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KING PHILIP (c. 1639-1676)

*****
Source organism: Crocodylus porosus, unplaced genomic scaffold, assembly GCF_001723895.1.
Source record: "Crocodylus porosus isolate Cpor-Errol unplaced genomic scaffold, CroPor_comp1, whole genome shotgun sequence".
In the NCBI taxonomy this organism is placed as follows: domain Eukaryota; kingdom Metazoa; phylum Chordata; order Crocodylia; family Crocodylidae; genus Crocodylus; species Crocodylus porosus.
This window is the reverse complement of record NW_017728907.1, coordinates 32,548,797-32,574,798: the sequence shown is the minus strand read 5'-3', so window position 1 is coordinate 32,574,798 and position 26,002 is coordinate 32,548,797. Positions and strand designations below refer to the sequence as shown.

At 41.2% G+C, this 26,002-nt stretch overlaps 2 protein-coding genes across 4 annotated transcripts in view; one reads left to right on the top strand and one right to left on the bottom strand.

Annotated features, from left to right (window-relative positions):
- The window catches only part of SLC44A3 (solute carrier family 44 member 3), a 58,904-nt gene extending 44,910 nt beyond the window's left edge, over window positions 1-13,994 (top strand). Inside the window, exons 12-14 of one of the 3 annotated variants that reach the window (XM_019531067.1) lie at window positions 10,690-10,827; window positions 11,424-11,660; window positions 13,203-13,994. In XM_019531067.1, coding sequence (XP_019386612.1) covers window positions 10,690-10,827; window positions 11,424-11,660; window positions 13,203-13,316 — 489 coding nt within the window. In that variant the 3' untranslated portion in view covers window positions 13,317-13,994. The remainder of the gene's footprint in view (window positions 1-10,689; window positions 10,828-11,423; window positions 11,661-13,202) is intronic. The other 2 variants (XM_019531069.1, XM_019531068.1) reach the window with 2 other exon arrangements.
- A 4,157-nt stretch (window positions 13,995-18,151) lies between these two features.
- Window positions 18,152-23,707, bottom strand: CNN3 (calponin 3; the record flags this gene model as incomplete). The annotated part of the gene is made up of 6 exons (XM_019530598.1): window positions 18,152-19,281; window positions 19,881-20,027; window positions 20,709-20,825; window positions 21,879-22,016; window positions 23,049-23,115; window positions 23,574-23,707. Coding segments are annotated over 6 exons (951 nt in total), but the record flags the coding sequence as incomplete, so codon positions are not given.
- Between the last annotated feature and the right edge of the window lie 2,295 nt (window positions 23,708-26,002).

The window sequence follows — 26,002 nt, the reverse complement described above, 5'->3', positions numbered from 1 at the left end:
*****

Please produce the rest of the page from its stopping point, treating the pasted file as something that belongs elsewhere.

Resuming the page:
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Originally appearing in Volume V21, Page 390 of the 1911 Encyclopedia Britannica.